¶ 1 Leave a comment on paragraph 1 0 For the work on my final project, I am revisiting our early readings on digital history—its uses, origins, and cautionary tales. I am obviously compelled by the exciting opportunities digital spaces invite for historians. These are well articulated by Rosenzweig and Cohen (n.d.). I found interesting some of the challenges they cite to their view, such as Harold Bloom’s, who claims that interactivity “only permits us to explore more of ourselves” rather than the “lives and thoughts” of others
¶ 2 Leave a comment on paragraph 2 0 I am intrigued by a revolutionized conception of creating historic knowledge, or a shift “away from the product-oriented exhibit or ‘web site’ and move it more toward the process-oriented work of employing new media tools in our research and analysis” (Seefeldt and Thomas, 2009). But how will this adaption happen? If sources in the “future will be almost entirely digital—instant messages, e-mails, doc files, pdfs, digital video, podcasts, and databases,” and a generation of historians develops practical and sound analytic tools, will we miss out on the perhaps boring work of traditional work of history? To illustrate my concern, take the coming and important use of force database from the DOJ (https://www.justice.gov/opa/pr/justice-department-outlines-plan-enable-nationwide-collection-use-force-data). This will be an invaluable tool for scholars and activists to bring attention to the state’s use of force, particularly against marginalized communities. But given the texture of this data (administrative, so hopefully neat and thorough) how will it be reconciled with the very important stories of state-sanctioned violence that rely solely on victim or witness testimony, or even film footage and media reporting?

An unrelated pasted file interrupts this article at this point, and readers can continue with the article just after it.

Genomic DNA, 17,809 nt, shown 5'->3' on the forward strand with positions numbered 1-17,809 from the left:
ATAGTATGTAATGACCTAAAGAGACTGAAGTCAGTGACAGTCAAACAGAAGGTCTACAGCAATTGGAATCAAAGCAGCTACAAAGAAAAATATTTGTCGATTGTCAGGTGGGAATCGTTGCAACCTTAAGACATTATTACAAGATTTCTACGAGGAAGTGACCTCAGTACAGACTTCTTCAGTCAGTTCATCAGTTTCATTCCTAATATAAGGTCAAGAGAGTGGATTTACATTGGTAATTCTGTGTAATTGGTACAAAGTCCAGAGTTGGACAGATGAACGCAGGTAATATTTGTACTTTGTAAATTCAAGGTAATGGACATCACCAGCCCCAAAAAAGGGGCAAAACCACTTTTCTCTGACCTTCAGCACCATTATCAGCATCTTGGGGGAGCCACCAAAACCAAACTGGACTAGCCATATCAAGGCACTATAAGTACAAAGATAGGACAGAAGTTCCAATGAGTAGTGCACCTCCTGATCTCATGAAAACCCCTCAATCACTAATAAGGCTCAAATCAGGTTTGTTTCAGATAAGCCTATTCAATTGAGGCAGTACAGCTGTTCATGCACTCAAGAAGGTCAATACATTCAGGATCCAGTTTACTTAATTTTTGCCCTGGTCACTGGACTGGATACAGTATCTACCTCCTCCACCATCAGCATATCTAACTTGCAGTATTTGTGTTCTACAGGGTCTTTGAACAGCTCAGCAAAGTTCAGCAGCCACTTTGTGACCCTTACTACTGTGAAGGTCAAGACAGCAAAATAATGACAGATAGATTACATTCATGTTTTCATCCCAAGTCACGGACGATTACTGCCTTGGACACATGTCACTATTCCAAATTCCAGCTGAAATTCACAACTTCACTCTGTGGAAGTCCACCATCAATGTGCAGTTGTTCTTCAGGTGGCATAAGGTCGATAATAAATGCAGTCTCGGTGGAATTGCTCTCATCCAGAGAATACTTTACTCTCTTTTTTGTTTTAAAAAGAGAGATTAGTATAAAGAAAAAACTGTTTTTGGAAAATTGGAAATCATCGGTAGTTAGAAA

¶ 3 Leave a comment on paragraph 3 0 Perhaps my concern is unfounded. Perhaps a longue durée approach to phenomena that are on both sides of the digital revolution will meld old and new methods seamlessly. But as I consider my own project, which deals with lynching in a discrete period before the digital age, I am concerned with how this work could eventually be connected to shifting forms of extrajudicial racial violence. To put it blandly, there is value in old methods that new ones cannot replace. As scholars are able to answer or pose more questions using digital methods that new datasets enable, the need to bridge old scholarship with new analysis becomes ever more urgent